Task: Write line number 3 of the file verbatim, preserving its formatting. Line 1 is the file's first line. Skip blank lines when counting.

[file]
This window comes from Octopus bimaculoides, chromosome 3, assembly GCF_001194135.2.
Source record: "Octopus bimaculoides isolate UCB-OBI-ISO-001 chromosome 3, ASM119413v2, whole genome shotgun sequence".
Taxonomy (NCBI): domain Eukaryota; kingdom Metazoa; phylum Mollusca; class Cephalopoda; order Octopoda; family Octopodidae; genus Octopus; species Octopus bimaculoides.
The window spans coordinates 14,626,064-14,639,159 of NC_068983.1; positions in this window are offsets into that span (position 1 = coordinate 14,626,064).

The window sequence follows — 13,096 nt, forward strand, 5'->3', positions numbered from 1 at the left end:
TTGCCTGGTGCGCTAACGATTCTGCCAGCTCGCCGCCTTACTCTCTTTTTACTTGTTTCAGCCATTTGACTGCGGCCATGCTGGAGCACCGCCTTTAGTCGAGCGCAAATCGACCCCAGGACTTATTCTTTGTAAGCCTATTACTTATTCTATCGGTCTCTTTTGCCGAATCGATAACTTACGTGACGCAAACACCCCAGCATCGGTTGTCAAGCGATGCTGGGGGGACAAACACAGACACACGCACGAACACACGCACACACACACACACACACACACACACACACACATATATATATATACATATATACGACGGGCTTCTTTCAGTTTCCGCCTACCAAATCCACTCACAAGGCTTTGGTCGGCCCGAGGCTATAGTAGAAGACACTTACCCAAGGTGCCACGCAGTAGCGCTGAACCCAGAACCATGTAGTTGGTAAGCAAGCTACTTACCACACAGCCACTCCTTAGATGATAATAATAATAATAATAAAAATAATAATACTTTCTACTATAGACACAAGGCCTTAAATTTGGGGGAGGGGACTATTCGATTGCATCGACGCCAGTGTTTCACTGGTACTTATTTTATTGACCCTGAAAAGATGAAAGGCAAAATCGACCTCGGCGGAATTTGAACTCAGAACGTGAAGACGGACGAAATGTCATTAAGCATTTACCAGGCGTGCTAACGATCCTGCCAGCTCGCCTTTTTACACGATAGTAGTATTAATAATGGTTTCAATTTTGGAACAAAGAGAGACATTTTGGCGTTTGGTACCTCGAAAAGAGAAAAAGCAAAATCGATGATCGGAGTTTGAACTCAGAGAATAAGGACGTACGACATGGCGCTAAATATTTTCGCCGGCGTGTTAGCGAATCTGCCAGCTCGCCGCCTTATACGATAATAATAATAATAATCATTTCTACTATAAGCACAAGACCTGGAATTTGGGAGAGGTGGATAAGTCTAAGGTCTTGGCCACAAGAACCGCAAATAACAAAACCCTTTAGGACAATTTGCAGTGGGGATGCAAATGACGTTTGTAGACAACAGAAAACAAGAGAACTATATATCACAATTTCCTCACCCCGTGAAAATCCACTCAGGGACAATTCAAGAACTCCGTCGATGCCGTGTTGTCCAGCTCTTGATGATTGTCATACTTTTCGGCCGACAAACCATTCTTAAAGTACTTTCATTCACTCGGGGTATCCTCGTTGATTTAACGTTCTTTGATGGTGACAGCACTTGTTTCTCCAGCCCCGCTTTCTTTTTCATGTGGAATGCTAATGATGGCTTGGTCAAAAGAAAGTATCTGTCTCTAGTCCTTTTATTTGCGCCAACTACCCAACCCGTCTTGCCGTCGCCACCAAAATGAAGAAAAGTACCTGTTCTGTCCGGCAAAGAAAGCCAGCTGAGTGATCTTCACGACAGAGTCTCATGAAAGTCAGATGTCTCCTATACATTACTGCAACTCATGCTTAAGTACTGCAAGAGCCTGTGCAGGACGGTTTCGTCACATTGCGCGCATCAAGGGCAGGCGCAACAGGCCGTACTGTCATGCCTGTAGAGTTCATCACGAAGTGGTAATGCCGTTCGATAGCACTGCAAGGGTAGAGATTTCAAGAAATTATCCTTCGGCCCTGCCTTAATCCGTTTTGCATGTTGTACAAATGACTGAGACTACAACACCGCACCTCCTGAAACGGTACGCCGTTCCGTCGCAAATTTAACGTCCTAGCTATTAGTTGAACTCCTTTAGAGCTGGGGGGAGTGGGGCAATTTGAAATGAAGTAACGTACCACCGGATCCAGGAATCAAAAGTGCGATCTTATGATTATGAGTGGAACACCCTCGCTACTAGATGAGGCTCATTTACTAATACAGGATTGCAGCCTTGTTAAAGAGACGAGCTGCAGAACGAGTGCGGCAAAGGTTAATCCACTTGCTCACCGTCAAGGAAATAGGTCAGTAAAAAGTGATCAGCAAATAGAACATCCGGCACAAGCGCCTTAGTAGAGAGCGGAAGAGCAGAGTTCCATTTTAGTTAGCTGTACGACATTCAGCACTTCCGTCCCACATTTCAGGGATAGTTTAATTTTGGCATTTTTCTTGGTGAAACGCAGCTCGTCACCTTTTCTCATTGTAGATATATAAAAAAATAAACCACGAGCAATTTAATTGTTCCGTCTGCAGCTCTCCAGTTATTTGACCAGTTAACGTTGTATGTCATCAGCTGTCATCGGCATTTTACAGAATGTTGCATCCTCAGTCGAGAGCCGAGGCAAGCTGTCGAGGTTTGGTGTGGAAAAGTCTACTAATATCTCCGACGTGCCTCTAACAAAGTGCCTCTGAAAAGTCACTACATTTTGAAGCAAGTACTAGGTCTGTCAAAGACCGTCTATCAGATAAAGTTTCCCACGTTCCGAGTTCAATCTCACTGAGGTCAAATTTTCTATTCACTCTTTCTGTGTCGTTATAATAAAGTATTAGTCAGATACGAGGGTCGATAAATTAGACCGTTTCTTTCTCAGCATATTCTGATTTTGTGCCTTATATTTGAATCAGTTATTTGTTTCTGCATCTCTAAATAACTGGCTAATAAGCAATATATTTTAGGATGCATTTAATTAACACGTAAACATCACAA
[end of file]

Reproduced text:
Taxonomy (NCBI): domain Eukaryota; kingdom Metazoa; phylum Mollusca; class Cephalopoda; order Octopoda; family Octopodidae; genus Octopus; species Octopus bimaculoides.